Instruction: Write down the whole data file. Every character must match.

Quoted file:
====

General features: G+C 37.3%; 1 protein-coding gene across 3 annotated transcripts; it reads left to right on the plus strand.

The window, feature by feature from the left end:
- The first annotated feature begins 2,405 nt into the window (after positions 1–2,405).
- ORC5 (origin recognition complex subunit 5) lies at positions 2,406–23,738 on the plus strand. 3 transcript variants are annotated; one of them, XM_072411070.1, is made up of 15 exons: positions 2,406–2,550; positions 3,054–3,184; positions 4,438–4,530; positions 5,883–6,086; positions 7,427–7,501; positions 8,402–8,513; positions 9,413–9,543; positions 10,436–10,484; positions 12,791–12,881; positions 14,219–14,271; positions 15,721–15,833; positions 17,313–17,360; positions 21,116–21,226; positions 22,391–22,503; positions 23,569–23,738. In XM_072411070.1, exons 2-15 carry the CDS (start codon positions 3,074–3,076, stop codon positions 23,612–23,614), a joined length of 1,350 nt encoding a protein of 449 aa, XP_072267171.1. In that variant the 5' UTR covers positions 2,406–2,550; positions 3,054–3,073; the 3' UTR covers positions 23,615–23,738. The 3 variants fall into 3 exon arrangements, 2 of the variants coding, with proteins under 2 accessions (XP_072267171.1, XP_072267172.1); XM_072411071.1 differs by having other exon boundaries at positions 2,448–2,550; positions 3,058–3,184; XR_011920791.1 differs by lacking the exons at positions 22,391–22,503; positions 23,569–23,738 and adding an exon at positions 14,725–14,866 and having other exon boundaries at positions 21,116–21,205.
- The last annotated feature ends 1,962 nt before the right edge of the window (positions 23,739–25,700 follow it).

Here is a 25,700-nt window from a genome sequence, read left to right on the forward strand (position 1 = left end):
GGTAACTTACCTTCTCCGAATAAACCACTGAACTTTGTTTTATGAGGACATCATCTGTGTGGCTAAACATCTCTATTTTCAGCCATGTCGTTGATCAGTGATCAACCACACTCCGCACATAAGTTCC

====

General features: G+C 37.3%; 1 protein-coding gene across 3 annotated transcripts; it reads left to right on the plus strand.

The window, feature by feature from the left end:
- The first annotated feature begins 2,405 nt into the window (after positions 1–2,405).
- ORC5 (origin recognition complex subunit 5) lies at positions 2,406–23,738 on the plus strand. 3 transcript variants are annotated; one of them, XM_072411070.1, is made up of 15 exons: positions 2,406–2,550; positions 3,054–3,184; positions 4,438–4,530; positions 5,883–6,086; positions 7,427–7,501; positions 8,402–8,513; positions 9,413–9,543; positions 10,436–10,484; positions 12,791–12,881; positions 14,219–14,271; positions 15,721–15,833; positions 17,313–17,360; positions 21,116–21,226; positions 22,391–22,503; positions 23,569–23,738. In XM_072411070.1, exons 2-15 carry the CDS (start codon positions 3,074–3,076, stop codon positions 23,612–23,614), a joined length of 1,350 nt encoding a protein of 449 aa, XP_072267171.1. In that variant the 5' UTR covers positions 2,406–2,550; positions 3,054–3,073; the 3' UTR covers positions 23,615–23,738. The 3 variants fall into 3 exon arrangements, 2 of the variants coding, with proteins under 2 accessions (XP_072267171.1, XP_072267172.1); XM_072411071.1 differs by having other exon boundaries at positions 2,448–2,550; positions 3,058–3,184; XR_011920791.1 differs by lacking the exons at positions 22,391–22,503; positions 23,569–23,738 and adding an exon at positions 14,725–14,866 and having other exon boundaries at positions 21,116–21,205.
- The last annotated feature ends 1,962 nt before the right edge of the window (positions 23,739–25,700 follow it).

Here is a 25,700-nt window from a genome sequence, read left to right on the forward strand (position 1 = left end):
GGTAACTTACCTTCTCCGAATAAACCACTGAACTTTGTTTTATGAGGACATCATCTGTGTGGCTAAACATCTCTATTTTCAGCCATGTCGTTGATCAGTGATCAACCACACTCCGCACATAAGTTCC